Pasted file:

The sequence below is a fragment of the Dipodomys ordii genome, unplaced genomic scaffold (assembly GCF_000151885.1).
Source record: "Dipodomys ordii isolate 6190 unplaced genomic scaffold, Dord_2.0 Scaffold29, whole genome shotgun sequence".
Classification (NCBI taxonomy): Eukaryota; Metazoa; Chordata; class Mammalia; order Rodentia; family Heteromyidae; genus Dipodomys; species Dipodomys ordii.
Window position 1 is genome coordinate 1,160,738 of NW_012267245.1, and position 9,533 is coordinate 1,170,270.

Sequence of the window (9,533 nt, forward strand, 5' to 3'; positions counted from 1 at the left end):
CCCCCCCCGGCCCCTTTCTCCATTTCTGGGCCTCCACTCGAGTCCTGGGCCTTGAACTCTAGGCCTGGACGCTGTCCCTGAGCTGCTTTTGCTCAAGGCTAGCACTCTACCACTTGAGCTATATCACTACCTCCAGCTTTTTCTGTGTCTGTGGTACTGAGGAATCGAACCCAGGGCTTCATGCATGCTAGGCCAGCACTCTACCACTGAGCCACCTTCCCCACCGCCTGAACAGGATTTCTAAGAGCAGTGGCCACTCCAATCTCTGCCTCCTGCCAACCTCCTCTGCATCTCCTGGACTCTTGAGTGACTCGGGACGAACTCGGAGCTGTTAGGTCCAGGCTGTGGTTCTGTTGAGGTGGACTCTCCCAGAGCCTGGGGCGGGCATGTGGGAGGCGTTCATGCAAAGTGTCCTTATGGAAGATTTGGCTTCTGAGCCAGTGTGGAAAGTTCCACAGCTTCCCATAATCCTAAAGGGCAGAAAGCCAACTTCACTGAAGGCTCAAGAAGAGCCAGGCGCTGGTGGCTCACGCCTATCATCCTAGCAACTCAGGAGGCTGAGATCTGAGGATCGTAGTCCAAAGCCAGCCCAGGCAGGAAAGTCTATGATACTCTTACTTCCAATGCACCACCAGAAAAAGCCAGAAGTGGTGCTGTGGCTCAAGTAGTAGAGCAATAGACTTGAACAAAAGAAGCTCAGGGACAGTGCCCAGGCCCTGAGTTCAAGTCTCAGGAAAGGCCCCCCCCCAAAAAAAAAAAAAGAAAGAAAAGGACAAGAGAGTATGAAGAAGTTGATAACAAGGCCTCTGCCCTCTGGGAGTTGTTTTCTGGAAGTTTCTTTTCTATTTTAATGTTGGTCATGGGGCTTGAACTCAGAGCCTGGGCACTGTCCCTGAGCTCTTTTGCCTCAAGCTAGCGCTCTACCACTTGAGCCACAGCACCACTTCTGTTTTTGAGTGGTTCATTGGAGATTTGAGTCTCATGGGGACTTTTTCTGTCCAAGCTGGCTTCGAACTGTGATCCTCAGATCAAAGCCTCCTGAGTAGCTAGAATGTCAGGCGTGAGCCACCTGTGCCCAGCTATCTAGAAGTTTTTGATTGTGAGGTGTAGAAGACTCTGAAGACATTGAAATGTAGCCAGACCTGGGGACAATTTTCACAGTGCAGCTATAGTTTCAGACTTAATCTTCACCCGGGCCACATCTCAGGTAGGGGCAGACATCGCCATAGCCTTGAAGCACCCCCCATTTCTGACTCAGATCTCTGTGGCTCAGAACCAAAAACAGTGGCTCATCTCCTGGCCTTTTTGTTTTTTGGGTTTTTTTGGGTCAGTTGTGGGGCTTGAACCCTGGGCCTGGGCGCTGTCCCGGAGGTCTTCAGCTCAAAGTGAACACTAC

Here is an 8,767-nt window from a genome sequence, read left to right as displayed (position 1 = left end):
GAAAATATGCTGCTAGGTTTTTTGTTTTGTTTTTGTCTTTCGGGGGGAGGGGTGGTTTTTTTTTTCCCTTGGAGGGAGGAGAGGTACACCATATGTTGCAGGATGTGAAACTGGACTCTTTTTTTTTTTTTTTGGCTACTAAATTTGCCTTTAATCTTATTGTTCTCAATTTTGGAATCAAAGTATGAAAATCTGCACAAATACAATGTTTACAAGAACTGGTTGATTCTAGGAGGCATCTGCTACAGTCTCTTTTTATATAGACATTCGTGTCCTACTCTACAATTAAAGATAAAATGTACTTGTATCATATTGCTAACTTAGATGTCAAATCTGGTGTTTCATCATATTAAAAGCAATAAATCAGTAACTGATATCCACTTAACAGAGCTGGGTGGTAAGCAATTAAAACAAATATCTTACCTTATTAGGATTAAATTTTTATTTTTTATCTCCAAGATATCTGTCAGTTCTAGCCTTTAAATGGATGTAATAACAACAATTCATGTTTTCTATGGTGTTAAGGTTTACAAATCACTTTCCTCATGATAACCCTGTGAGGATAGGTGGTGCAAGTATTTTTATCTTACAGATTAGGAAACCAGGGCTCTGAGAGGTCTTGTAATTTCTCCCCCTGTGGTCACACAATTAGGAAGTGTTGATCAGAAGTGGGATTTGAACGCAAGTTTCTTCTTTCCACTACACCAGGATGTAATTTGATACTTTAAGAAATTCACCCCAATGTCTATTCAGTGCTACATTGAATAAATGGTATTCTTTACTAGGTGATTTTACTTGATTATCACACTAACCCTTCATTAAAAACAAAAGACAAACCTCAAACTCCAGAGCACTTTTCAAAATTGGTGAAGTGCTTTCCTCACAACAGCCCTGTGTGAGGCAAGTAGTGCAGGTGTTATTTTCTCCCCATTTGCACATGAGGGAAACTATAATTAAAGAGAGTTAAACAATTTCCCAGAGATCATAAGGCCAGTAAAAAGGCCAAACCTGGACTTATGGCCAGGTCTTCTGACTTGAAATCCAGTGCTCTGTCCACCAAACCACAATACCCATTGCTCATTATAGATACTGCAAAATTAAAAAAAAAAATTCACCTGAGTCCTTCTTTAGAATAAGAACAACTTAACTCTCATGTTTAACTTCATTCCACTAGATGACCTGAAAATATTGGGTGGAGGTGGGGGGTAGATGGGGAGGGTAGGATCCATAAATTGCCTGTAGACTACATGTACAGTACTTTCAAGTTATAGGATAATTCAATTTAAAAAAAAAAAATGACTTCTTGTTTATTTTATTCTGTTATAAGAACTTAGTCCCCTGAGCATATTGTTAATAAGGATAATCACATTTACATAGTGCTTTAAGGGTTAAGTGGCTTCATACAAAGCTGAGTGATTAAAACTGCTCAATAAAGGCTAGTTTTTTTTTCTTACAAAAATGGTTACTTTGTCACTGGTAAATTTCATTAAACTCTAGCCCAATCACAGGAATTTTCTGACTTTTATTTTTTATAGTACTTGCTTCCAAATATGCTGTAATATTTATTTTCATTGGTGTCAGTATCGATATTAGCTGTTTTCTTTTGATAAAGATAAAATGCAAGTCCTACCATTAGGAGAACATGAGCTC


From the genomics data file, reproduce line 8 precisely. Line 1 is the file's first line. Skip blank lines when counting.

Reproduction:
GAAAATATGCTGCTAGGTTTTTTGTTTTGTTTTTGTCTTTCGGGGGGAGGGGTGGTTTTTTTTTTCCCTTGGAGGGAGGAGAGGTACACCATATGTTGCAGGATGTGAAACTGGACTCTTTTTTTTTTTTTTTGGCTACTAAATTTGCCTTTAATCTTATTGTTCTCAATTTTGGAATCAAAGTATGAAAATCTGCACAAATACAATGTTTACAAGAACTGGTTGATTCTAGGAGGCATCTGCTACAGTCTCTTTTTATATAGACATTCGTGTCCTACTCTACAATTAAAGATAAAATGTACTTGTATCATATTGCTAACTTAGATGTCAAATCTGGTGTTTCATCATATTAAAAGCAATAAATCAGTAACTGATATCCACTTAACAGAGCTGGGTGGTAAGCAATTAAAACAAATATCTTACCTTATTAGGATTAAATTTTTATTTTTTATCTCCAAGATATCTGTCAGTTCTAGCCTTTAAATGGATGTAATAACAACAATTCATGTTTTCTATGGTGTTAAGGTTTACAAATCACTTTCCTCATGATAACCCTGTGAGGATAGGTGGTGCAAGTATTTTTATCTTACAGATTAGGAAACCAGGGCTCTGAGAGGTCTTGTAATTTCTCCCCCTGTGGTCACACAATTAGGAAGTGTTGATCAGAAGTGGGATTTGAACGCAAGTTTCTTCTTTCCACTACACCAGGATGTAATTTGATACTTTAAGAAATTCACCCCAATGTCTATTCAGTGCTACATTGAATAAATGGTATTCTTTACTAGGTGATTTTACTTGATTATCACACTAACCCTTCATTAAAAACAAAAGACAAACCTCAAACTCCAGAGCACTTTTCAAAATTGGTGAAGTGCTTTCCTCACAACAGCCCTGTGTGAGGCAAGTAGTGCAGGTGTTATTTTCTCCCCATTTGCACATGAGGGAAACTATAATTAAAGAGAGTTAAACAATTTCCCAGAGATCATAAGGCCAGTAAAAAGGCCAAACCTGGACTTATGGCCAGGTCTTCTGACTTGAAATCCAGTGCTCTGTCCACCAAACCACAATACCCATTGCTCATTATAGATACTGCAAAATTAAAAAAAAAAATTCACCTGAGTCCTTCTTTAGAATAAGAACAACTTAACTCTCATGTTTAACTTCATTCCACTAGATGACCTGAAAATATTGGGTGGAGGTGGGGGGTAGATGGGGAGGGTAGGATCCATAAATTGCCTGTAGACTACATGTACAGTACTTTCAAGTTATAGGATAATTCAATTTAAAAAAAAAAAATGACTTCTTGTTTATTTTATTCTGTTATAAGAACTTAGTCCCCTGAGCATATTGTTAATAAGGATAATCACATTTACATAGTGCTTTAAGGGTTAAGTGGCTTCATACAAAGCTGAGTGATTAAAACTGCTCAATAAAGGCTAGTTTTTTTTTCTTACAAAAATGGTTACTTTGTCACTGGTAAATTTCATTAAACTCTAGCCCAATCACAGGAATTTTCTGACTTTTATTTTTTATAGTACTTGCTTCCAAATATGCTGTAATATTTATTTTCATTGGTGTCAGTATCGATATTAGCTGTTTTCTTTTGATAAAGATAAAATGCAAGTCCTACCATTAGGAGAACATGAGCTC